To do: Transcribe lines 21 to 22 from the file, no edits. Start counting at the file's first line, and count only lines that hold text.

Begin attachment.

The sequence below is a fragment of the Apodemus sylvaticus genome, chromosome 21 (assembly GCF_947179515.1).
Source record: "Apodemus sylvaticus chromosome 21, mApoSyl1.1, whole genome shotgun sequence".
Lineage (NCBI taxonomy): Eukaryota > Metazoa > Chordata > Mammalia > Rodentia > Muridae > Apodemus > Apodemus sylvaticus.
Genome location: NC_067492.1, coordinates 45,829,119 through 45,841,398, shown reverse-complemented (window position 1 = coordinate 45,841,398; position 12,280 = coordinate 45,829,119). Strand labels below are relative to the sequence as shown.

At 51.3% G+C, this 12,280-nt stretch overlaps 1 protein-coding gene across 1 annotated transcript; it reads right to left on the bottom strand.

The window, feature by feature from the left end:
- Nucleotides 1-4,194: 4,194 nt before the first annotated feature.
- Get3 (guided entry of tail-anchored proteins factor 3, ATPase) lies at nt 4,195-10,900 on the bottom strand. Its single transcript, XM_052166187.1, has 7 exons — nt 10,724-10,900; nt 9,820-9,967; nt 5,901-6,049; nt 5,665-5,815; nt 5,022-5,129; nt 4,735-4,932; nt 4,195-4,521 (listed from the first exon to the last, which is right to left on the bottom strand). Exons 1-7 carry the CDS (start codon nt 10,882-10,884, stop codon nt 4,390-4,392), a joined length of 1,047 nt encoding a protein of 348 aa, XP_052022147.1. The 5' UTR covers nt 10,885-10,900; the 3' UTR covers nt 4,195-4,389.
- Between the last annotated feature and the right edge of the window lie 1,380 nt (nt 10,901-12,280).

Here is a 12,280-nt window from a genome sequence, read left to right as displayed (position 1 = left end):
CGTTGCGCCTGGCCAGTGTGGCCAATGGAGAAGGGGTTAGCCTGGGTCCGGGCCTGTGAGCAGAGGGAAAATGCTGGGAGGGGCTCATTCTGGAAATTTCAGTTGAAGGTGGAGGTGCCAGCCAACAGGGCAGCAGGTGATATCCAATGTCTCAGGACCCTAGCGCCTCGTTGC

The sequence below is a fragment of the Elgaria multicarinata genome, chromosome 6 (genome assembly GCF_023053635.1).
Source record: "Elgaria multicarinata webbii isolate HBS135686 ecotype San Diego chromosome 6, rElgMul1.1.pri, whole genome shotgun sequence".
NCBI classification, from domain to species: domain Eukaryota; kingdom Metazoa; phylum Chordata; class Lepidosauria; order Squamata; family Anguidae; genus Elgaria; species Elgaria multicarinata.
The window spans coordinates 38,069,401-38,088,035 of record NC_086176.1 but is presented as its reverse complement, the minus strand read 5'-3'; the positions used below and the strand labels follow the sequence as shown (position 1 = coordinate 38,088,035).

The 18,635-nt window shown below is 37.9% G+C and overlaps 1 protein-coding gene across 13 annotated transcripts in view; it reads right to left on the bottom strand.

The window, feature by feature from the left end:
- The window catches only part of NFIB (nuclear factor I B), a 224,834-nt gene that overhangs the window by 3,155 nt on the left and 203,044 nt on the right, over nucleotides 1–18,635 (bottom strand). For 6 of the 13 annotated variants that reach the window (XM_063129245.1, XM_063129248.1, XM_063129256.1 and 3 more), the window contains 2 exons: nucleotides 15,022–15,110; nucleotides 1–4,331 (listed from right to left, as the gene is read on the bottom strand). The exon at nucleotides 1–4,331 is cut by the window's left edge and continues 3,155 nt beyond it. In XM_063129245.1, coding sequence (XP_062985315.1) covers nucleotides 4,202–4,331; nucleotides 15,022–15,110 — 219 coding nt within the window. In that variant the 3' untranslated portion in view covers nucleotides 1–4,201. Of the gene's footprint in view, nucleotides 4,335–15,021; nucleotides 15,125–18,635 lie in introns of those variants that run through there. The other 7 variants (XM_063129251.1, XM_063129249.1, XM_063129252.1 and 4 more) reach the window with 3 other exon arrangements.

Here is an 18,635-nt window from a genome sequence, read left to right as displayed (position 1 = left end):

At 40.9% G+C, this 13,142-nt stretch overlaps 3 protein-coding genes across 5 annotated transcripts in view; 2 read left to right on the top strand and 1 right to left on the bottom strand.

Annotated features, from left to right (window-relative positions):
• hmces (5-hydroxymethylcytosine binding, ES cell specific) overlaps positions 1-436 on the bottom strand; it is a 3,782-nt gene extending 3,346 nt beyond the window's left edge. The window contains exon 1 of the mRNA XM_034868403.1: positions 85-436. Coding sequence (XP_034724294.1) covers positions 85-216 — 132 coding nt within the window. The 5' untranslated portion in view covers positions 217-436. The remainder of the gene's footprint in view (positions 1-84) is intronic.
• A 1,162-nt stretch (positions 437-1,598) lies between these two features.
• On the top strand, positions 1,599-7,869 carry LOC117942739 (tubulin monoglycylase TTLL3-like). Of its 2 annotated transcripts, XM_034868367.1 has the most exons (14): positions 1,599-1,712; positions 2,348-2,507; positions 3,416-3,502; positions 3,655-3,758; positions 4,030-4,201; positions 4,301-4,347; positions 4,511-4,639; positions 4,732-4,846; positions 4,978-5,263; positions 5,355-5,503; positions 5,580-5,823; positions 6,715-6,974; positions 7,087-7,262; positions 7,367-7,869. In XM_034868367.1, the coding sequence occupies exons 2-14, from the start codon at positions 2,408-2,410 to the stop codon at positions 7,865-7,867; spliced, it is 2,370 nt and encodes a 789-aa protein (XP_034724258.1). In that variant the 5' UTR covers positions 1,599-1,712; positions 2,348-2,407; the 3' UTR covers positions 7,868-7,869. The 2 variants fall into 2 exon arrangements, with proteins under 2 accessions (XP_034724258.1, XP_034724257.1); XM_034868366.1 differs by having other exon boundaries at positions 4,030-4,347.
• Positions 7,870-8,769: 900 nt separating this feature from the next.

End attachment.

Annotated features, from left to right (window-relative positions):
• hmces (5-hydroxymethylcytosine binding, ES cell specific) overlaps positions 1-436 on the bottom strand; it is a 3,782-nt gene extending 3,346 nt beyond the window's left edge. The window contains exon 1 of the mRNA XM_034868403.1: positions 85-436. Coding sequence (XP_034724294.1) covers positions 85-216 — 132 coding nt within the window. The 5' untranslated portion in view covers positions 217-436. The remainder of the gene's footprint in view (positions 1-84) is intronic.